But what’s the speed of learning and how to speed it up?
“Over the last decade, as a rejection to a tired model of higher education, new educational programs and structures have emerged. Many of these are in the fields of design, digital product development, and programming. The new models of education take many forms. Some are short day-long or week-long workshops. Some are meetups and brownbags. Some are online, some offline, and some hybrid. What connects many of these models is their immediate vocational emphasis. The majority intend to train practitioners, not academics. The focus is on preparing people to do design and get jobs. (…) We need educational innovation, but not at the expense of quality. Students need the space to develop problem solving strategies. Speed is not in our favor here. Let’s all slow down.”
Jon Kolko a.k.a /jkolko | @jkolko ~ modernist studio ★
Data to steer and predict human behaviour.
“UX designers have a variety of problem-solving techniques at their disposal, but the use of these resources must be lead by research-driven insights about users. Without user-centered data, UX designers are forced to rely on intuition and experience for guidance. Why is that a problem?”
Micah Bowers a.k.a. /designmicah ~ Medium ★
On the ethics, morals and norms of digital designers.
“This is the second of a two-part article. The first part of this article was devoted to exploring existential values and ethical issues where ill or misdirected intent occur. In this article, we will identify and examine ethical issues (with special reference to the healthcare industry) where the intent, though benevolent, results in latent ethical problems.”
Chris Kiess a.k.a. /chriskiess | @chris_kiess ~ UXPA Magazine ★
Become more strategic, ‘creative’ and human, as we always should have been.
“The word automation conjures an image of a factory full of robots, a modern marvel symbolizing both technological progress and the regression of working-class opportunities and lifestyles. But our notion of automation generally remains ossified in this physical, machine-replaces-labor frame. We don’t think of automation in the realm of knowledge work beyond the most mundane and mindlessly repeatable tasks. But automation, powered by machine-learning advances in artificial intelligence (AI), is coming. It’s actually already been here for decades, going back to relatively primitive software innovations that eluded our ability to connect the dots back to industrial robotics before it. Perhaps surprisingly, modern AI automation has been making original art for years and has collaborated with a human team on an original painting that sold at Christie’s for $432,500. Beyond art making, AI automation can also write procedural content such as stock blurbs and minor league sports stories.”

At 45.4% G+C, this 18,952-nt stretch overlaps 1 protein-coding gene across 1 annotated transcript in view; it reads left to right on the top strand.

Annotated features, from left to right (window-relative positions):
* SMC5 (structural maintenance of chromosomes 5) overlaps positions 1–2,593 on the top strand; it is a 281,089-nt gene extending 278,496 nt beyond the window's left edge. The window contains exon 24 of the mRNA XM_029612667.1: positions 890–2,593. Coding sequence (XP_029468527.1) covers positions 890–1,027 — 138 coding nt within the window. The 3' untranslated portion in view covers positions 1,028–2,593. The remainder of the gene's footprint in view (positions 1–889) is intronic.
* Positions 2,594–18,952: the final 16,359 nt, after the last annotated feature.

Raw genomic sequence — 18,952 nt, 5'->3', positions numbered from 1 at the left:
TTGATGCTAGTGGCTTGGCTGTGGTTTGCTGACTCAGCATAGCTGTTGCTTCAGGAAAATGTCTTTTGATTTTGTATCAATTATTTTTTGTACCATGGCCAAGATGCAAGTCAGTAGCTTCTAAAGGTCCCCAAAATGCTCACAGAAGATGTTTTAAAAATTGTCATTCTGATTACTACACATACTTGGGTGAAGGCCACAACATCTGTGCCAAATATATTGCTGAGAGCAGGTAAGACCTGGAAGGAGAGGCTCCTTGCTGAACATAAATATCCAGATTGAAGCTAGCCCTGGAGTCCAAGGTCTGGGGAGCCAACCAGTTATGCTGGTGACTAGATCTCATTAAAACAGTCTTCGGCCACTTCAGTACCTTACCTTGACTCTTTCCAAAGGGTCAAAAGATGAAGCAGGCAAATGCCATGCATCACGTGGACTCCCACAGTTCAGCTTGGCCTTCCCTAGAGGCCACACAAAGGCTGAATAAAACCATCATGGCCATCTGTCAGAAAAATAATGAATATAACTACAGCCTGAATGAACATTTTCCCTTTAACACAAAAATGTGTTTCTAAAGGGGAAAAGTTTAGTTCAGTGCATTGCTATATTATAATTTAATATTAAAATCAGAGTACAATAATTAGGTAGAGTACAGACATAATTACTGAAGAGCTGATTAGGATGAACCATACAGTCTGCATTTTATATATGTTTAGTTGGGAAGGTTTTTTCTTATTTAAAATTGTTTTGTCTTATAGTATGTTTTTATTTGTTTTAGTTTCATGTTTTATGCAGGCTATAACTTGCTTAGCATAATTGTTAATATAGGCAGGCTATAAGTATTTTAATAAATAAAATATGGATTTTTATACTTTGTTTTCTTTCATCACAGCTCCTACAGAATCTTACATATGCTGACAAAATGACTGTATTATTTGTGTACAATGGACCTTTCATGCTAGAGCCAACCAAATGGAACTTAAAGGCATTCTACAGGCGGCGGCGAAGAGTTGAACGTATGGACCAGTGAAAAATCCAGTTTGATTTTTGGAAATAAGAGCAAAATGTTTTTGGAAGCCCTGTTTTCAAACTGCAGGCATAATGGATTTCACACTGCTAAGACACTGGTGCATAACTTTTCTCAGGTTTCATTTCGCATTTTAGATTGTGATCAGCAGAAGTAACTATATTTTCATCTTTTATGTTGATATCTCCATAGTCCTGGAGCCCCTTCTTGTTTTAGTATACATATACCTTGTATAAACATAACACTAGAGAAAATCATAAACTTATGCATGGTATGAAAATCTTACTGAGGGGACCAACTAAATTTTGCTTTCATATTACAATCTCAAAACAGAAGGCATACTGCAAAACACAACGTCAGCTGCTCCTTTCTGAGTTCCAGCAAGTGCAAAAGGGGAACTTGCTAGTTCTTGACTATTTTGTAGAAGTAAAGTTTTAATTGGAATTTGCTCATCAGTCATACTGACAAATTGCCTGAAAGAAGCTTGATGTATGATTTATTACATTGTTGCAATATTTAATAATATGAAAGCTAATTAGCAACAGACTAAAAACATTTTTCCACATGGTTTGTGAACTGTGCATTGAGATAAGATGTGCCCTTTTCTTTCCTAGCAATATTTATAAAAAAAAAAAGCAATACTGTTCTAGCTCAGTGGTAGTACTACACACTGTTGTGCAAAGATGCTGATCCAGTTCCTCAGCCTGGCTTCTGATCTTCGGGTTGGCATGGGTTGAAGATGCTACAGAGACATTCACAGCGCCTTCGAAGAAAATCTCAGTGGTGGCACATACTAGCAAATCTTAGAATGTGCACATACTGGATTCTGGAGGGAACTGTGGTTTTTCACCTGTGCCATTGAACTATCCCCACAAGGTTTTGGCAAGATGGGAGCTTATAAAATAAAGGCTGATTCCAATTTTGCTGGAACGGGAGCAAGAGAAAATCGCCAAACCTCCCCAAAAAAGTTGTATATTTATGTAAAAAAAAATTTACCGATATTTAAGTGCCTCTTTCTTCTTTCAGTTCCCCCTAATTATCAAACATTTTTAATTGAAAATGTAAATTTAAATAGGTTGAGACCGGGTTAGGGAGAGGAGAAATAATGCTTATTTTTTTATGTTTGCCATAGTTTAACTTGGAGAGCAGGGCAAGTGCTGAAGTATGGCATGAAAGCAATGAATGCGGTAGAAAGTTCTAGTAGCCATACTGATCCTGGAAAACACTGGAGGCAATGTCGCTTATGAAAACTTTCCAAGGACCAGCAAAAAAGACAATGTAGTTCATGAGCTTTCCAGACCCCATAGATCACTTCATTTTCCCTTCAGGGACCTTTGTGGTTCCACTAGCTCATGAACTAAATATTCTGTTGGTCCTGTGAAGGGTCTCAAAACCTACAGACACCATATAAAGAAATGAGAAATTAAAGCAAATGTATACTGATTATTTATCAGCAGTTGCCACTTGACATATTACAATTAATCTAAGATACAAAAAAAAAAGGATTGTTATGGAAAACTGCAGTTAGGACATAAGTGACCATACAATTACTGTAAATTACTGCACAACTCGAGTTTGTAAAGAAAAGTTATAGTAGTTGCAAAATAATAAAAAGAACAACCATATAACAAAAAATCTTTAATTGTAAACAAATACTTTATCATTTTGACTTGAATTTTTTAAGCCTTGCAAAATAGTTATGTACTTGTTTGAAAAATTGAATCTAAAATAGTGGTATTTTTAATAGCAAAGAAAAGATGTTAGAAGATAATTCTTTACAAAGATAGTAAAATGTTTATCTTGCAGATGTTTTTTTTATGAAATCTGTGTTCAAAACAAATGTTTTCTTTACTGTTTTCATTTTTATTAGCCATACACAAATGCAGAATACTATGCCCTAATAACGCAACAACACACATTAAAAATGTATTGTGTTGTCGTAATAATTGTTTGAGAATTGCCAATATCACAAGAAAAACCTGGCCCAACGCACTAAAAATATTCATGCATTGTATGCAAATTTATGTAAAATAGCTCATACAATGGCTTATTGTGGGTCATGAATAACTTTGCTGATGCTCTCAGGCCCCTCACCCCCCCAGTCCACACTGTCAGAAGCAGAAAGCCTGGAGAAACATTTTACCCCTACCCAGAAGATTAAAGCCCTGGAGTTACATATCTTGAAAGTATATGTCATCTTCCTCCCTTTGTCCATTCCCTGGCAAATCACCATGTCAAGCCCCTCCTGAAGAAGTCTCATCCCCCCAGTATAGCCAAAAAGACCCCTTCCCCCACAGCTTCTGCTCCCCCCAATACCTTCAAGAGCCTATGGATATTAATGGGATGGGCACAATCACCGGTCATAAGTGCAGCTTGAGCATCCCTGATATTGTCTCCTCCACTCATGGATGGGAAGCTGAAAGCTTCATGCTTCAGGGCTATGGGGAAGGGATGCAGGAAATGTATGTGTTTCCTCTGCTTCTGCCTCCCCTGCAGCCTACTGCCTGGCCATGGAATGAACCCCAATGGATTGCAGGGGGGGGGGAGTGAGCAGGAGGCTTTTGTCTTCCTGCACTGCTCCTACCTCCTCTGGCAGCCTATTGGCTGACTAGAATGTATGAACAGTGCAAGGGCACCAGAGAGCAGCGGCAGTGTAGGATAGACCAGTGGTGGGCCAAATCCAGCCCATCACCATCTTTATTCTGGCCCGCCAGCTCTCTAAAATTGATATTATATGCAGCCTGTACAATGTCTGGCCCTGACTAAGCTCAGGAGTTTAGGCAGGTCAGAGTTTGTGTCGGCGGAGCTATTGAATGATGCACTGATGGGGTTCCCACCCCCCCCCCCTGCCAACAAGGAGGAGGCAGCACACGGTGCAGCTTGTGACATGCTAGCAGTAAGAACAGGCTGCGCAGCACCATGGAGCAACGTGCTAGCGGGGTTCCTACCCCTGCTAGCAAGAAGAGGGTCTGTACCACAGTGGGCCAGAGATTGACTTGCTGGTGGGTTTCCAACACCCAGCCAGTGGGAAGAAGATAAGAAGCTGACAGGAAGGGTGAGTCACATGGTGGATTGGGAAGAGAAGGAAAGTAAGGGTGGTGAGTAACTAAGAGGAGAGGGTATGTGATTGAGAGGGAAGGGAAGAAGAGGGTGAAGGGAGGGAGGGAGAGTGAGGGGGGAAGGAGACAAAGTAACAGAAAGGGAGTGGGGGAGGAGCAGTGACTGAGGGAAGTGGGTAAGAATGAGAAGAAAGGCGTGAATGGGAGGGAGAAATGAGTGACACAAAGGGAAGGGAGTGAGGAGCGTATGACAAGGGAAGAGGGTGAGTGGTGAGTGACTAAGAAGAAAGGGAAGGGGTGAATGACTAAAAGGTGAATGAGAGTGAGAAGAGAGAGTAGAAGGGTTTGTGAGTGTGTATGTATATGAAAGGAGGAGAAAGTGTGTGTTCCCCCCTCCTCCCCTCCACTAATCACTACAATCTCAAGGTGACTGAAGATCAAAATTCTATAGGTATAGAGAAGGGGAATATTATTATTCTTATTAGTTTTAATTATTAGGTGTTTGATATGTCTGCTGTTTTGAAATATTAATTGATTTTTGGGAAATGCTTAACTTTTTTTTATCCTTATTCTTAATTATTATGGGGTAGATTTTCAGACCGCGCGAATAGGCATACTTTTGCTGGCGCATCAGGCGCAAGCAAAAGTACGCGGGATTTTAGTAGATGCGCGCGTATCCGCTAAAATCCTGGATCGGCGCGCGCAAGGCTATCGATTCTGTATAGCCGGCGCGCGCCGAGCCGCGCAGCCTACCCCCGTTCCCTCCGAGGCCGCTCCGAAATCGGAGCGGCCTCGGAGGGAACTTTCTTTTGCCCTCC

Dirk Knemeyer a.k.a. /knemeyer | @dknemeyer and Jonathan Follett a.k.a. /jonfollett | @jonfollett ~ ACM Interactions (XXVI.3) ★
Never could have preducted that ethics was so closely connected to technology. I’m not a futurist.
“Compartmentalizing our distinct personal identities is increasingly difficult in big data reality. Pictures of the person we were on past vacations resurface in employers’ Google searches; LinkedIn which exhibits our income level is increasingly used as a dating web site. Whether on vacation, at work, or seeking romance, our digital selves stream together. One result is that a perennial ethical question about personal identity has spilled out of philosophy departments and into the real world. Ought we possess one, unified identity that coherently integrates the various aspects of our lives, or, incarnate deeply distinct selves suited to different occasions and contexts? At bottom, are we one, or many? The question is not only palpable today, but also urgent because if a decision is not made by us, the forces of big data and surveillance capitalism will make it for us by compelling unity. Speaking in favor of the big data tendency, Facebook’s Mark Zuckerberg promotes the ethics of an integrated identity, a single version of selfhood maintained across diverse contexts and human relationships. This essay goes in the other direction by sketching two ethical frameworks arranged to defend our compartmentalized identities, which amounts to promoting the dis-integration of our selves. One framework connects with natural law, the other with language, and both aim to create a sense of selfhood that breaks away from its own past, and from the unifying powers of big data technology.”
James Brusseau ~ First Monday (Volume 24 Issue 5) ★